"So you told Hakim how to manage an accidental meeting."

He shrugged. "It seemed the best way to get you to give him a chance. Listen to me, Catherine. The laser treatment got rid of the scars on your face, but that wasn't enough. Your mom and I thought once the scars were gone, everything would be okay, you'd date like your sister, get married one day. Have a life."

She looked away, not wanting to see the years-old pity burning in his eyes.

"It didn't work that way, though. You don't trust people, especially men. Hell, maybe that's my fault. I ignored you because I couldn't fix your problem. And you felt rejected because of it. I was wrong, but I can't change it now. Maybe you were afraid of being rejected again. I don't know, but until Hakim, you kept your emotions locked up tighter than the Denver Mint."

"I trusted Hakim."

"You fell in love with him. Don't hold the arrangement against him, Catherine. The kind of deal we made is pretty common in his part of the world."

"I figured that out. The fact that I am a means to an end for him doesn't lessen my value in his eyes."

"Well, as to that, I'm sure you've heard there won't be any need for long-term living visas."


"Didn't Hakim tell you? His uncle's intelligence sprang a trap on the leaders for the dissidents. They're in jail awaiting trial for treason right now."

Why hadn't Hakim said something? "When did this happen?"

Looking relieved by the change in topic, her dad said, "I got word yesterday."

Yesterday. She remembered the desperation in Hakim's kiss, his mention of sacrifices and there was that initial flash of pain in his eyes when she told him she was pregnant.

She stumbled to her feet. She needed to think. "I've got to go." She walked quickly toward the door of his office.

"Are you okay?" She hadn't heard her dad get up from his chair, but his hand was on her shoulder.

"I'm fine. Why wouldn't I be?"

"I'm sorry, Catherine. If I could change the way things happened, I would."

She believed him.

Walking into the penthouse fifteen minutes later, she was still trying to make sense of what her father's revelations meant for her and Hakim. She couldn't forget that small flash of pain. What had it meant?

There was no longer any need for long-term living visas. Did he regret their marriage now that the personal benefit to him was gone?

The blinking light on the answering machine caught her attention as she tossed her purse on the table. She couldn't listen to the recording, not yet.

So many thoughts were crowding her mind, she didn't think she could take another one in. Not even a phone message.

She sat down and started dealing with the kaleidoscope of impressions one by one. The foremost was the very first time she and Hakim had shared passion. They hadn't made love, but he'd wanted to, had been aching with the need to have her.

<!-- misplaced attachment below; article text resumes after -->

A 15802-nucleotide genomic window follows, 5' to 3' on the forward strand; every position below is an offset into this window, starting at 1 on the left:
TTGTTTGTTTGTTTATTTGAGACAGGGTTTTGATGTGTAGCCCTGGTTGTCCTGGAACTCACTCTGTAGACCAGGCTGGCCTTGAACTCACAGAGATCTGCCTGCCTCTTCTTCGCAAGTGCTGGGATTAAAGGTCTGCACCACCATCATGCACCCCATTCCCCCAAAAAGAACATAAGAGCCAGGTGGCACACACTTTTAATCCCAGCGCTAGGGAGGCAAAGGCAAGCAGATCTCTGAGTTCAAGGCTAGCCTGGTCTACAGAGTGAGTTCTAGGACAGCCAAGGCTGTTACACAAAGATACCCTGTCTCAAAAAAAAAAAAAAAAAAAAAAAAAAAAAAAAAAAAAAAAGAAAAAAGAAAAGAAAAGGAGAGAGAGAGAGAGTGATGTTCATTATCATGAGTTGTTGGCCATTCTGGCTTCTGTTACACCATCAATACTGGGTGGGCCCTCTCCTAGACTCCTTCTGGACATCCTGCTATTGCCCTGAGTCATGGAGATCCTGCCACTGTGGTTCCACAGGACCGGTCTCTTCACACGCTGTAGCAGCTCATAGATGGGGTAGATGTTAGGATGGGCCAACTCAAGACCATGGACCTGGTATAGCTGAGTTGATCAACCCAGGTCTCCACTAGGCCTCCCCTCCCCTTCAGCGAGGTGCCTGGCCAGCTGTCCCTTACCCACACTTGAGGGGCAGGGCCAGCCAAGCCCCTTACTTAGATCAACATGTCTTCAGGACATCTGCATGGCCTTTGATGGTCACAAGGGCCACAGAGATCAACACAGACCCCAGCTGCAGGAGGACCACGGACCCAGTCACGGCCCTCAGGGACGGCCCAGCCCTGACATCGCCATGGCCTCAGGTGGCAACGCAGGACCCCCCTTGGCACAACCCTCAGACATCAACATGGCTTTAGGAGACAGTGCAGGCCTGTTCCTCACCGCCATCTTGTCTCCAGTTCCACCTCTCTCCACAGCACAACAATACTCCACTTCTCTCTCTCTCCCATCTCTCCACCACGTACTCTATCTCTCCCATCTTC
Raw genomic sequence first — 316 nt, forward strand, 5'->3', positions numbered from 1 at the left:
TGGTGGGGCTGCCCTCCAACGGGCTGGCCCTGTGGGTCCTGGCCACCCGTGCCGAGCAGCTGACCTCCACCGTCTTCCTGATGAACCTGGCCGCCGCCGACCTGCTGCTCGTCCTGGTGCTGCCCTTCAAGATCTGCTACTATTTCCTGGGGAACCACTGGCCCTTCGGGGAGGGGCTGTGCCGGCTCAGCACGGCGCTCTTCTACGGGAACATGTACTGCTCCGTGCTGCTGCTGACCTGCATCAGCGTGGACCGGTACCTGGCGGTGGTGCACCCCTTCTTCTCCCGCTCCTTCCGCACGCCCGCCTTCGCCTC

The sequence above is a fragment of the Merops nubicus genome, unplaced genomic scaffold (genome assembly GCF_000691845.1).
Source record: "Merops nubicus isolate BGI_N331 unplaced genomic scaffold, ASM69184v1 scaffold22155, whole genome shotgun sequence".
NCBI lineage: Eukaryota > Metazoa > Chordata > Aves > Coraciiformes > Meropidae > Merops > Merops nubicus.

The next image she examined was his reaction to her demand for a divorce. He hadn't just been angry. He'd been furious on a very personal level. And he'd done everything in his power to change her mind. The fact that he'd been successful considering how betrayed she had felt meant something.

Then she thought of her life together with him over the past weeks. Happy. Content. Pleased with one another's company. Sexually insatiable. In harmony.

They fit together.

She didn't know what that small flash of pain meant, but she was absolutely positive it had not resulted from his discovery he was stuck with her. The fact that he hadn't told her about the capture of the rebels yet indicated that in his mind, that aspect of their marriage was incidental to their relationship.

With that tantalizing thought swirling through her mind, she got up to push the play button on the answering machine.

Hearing the voice of the King of Jawhar was a little unsettling, but hearing his request that she, not Hakim, return his call was enough to make her knees go weak.


After taking several deep breaths, she picked up the phone to call the King. Her nervousness only increased when Abdul-Malik insisted on sending her call straight through even though the King was in a meeting.

Their greetings were a little stilted, but it didn't take King Asad long to come to the point. "You have heard the dissidents have been arrested?"

"Yes." She didn't bother to tell him her father, rather than Hakim, had told her the news.

"There is no longer a need for long-term visas."

"I gathered that, yes."

"Another could oversee our business interests abroad. Hakim could come home."

Catherine felt her mouth curve into a smile at the wonderful news and then the King's wording struck her and the smile slipped a little. "Why are you telling me rather than Hakim?"

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